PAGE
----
October 16, 2021
 min read

Before You Invest

Before you start reading this awesome article, I want to congratulate you on taking the first steps towards investing and learning how to save for retirement.

A word from Chris Haven *Alan Edwards*

Before you start reading this awesome article, I want to congratulate you on taking the first steps towards investing and learning how to save for retirement. While it seems simple for most, 64% of Americans are not prepared for retirement and about half of us do not even care! This can and will put a huge strain on our children and grandchildren due to us not saving and planning. So for this, I want to say thank you for taking this step, now let’s get on to the basics!

Before Investing

Before we can call ourselves investors, let’s make a checklist on if we are ready to invest. Obviously, some career paths and jobs provide better opportunities than others, and we are all in different places financially. This is important because if you are struggling to get by right now and have a lot of debt, investing your hard earned money may not be the best idea at the time, due to some factors that this article may not know about, or be beyond control. This is what is recommended before you start to invest

Find out your Debt to Income Ratio (DTI)

This is important, understanding your debt first can help you come up with an action plan before investing. This can be done very easily in Excel or even on a piece of paper. Your gross monthly income is the amount your employer pays you before taxes and other costs are deducted. Include all documented sources of income when adding up your gross pay amount. To get a mortgage, your DTI has to be under 45%. Now, if you are not trying to buy a house or already own one, that is great! This part is to help people know their level, obviously you do not want to have all your income going towards debt. Aiming to be below half is a good balance.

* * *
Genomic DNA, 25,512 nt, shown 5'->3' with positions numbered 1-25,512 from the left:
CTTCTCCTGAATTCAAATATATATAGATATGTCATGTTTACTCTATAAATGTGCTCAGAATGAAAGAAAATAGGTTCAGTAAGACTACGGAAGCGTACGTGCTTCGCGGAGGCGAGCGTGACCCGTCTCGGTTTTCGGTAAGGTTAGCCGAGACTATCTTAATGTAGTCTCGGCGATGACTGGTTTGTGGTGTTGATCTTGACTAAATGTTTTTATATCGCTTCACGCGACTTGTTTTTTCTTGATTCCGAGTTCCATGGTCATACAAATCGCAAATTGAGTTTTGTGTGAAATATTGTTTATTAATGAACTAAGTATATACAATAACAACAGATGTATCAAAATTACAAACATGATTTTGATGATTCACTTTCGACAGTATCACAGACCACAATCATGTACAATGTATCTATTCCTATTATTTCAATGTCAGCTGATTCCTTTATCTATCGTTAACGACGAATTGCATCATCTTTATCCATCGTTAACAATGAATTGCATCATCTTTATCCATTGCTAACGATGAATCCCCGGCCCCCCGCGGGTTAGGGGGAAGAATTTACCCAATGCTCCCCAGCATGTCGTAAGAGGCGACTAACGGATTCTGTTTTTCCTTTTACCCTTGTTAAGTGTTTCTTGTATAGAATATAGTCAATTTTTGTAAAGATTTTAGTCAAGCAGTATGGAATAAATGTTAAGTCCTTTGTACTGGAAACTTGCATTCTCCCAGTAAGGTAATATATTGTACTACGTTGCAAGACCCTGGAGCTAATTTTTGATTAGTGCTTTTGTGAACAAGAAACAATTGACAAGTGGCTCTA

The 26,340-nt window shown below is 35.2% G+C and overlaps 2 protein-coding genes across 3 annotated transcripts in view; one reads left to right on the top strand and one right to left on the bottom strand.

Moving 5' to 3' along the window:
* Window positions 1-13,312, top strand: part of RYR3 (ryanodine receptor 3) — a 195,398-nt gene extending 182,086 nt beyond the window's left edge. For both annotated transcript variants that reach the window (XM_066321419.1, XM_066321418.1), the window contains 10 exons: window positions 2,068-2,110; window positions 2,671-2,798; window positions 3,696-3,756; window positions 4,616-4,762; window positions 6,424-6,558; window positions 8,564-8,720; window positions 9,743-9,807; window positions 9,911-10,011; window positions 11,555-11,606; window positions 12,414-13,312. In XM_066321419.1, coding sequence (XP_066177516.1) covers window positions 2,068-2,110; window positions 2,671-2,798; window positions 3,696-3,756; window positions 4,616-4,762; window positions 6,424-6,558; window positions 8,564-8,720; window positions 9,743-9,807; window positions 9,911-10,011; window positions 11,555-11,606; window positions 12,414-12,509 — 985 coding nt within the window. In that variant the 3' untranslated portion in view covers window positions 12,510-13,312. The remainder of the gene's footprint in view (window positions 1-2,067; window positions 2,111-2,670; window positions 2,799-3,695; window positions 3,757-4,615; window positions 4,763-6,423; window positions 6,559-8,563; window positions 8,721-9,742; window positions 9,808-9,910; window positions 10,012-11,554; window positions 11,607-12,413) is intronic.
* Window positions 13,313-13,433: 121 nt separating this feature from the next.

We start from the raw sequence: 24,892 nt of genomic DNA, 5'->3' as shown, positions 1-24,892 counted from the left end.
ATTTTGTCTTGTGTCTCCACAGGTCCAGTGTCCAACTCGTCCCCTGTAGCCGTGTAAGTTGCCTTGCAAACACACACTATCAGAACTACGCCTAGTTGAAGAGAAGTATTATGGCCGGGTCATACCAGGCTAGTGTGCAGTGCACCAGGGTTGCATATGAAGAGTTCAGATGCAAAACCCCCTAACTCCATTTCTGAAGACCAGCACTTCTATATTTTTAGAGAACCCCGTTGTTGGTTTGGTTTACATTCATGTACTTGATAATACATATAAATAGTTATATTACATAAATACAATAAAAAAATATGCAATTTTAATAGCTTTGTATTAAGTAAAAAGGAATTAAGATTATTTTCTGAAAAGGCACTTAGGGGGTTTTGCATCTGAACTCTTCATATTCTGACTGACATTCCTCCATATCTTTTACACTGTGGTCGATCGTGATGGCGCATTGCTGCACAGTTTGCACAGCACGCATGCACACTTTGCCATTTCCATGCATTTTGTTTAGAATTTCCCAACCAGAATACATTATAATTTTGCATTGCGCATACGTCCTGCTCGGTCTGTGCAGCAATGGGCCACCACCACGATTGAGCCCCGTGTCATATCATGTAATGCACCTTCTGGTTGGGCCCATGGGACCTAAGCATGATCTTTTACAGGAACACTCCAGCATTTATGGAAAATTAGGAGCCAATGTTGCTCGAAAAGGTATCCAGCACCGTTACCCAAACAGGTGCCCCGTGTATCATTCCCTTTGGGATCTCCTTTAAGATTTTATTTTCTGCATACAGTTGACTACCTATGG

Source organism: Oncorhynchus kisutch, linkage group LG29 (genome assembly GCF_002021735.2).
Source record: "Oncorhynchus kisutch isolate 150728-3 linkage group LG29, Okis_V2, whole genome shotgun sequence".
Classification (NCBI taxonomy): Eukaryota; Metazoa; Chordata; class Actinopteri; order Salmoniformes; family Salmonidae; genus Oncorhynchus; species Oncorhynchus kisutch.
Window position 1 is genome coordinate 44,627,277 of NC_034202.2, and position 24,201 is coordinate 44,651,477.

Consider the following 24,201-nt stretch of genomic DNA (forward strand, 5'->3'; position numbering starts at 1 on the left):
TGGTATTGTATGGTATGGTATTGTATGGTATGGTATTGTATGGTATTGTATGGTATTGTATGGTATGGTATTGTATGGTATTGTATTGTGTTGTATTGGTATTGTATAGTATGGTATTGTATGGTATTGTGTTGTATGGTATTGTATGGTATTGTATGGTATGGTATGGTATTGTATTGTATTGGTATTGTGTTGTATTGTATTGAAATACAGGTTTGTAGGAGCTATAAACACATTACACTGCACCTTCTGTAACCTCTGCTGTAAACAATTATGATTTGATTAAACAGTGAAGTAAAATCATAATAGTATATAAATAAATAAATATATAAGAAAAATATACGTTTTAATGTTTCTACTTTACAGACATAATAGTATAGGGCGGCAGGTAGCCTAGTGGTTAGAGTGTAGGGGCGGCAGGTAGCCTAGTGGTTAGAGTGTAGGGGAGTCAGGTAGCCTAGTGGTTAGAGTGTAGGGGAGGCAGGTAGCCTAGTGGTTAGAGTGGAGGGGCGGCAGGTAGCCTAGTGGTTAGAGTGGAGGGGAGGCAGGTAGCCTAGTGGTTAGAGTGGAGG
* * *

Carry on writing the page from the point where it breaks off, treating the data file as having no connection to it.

If you’re paid weekly, multiply your weekly gross income by 52, then divide it by 12. If you’re paid every two weeks, multiply your gross pay by 26, then divide it by 12. Write down your gross monthly income amount(s). Once you have this, let’s look at some debt to clear.

*Taken from http://www.homebuyinginstitute.com/news/debt-to-income-ratio-update-511/The 50-30-20 Rule

The 50-30-20 rule is simply explained in the picture below. Try to have a max of 50% of your monthly income in expenses; 30% in wants (we have to live and not be machines, right,) and 20% in savings. While this is not going to be exact each month based on life itself, it is a good rule to live off.

*Taken from https://www.thebalance.com/the-50-30-20-rule-of-thumb-453922Clear out of debt or set aside funds to clear out debt

Debt, ugh…, the bane of existence right? When looking at if you can invest, take a look at your finances first. Do you have credit cards? If so, how much do you pay a month? Just so you know, the average credit card debt of U.S. families is $6,270 in 2021. While this may not be ground shaking, the interest can pile up, especially with credit cards and store line credits. Look at your credit card balances and see if you can notice your APR, 25 percent is average. If you are paying credit card debt, this should be eliminated first and foremost before investing. Now, this is a perfect world scenario, it is OKAY to have debt and that debt is okay even on your credit cards. Think of it this way, would I rather pay off my debts first and minimize stress, than risk making money to pay off that credit card and have late payments and become more stressed? Another piece of advice I always say, pay off more than just the minimum; this goes for ALL loans (mortgage, cars, credit cards, etc.)